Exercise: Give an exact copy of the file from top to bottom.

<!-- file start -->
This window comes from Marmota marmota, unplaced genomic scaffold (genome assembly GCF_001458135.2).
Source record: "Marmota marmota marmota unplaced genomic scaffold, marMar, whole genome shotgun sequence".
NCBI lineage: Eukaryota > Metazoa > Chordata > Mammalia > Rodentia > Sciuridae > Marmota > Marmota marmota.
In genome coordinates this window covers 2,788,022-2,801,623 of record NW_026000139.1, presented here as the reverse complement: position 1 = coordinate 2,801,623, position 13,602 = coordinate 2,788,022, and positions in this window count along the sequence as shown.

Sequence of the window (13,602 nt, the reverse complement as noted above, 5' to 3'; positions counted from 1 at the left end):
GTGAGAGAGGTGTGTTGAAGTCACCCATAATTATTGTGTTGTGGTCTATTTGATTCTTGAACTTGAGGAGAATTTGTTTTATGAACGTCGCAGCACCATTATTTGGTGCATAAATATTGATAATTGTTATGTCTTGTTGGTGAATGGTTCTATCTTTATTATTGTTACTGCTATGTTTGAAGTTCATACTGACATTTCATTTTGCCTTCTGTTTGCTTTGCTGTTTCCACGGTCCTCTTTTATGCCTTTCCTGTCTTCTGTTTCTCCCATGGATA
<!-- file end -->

This window comes from Marmota marmota, unplaced genomic scaffold (genome assembly GCF_001458135.2).
Source record: "Marmota marmota marmota unplaced genomic scaffold, marMar, whole genome shotgun sequence".
NCBI lineage: Eukaryota > Metazoa > Chordata > Mammalia > Rodentia > Sciuridae > Marmota > Marmota marmota.
In genome coordinates this window covers 2,788,022-2,801,623 of record NW_026000139.1, presented here as the reverse complement: position 1 = coordinate 2,801,623, position 13,602 = coordinate 2,788,022, and positions in this window count along the sequence as shown.

Sequence of the window (13,602 nt, the reverse complement as noted above, 5' to 3'; positions counted from 1 at the left end):
GTGAGAGAGGTGTGTTGAAGTCACCCATAATTATTGTGTTGTGGTCTATTTGATTCTTGAACTTGAGGAGAATTTGTTTTATGAACGTCGCAGCACCATTATTTGGTGCATAAATATTGATAATTGTTATGTCTTGTTGGTGAATGGTTCTATCTTTATTATTGTTACTGCTATGTTTGAAGTTCATACTGACATTTCATTTTGCCTTCTGTTTGCTTTGCTGTTTCCACGGTCCTCTTTTATGCCTTTCCTGTCTTCTGTTTCTCCCATGGATA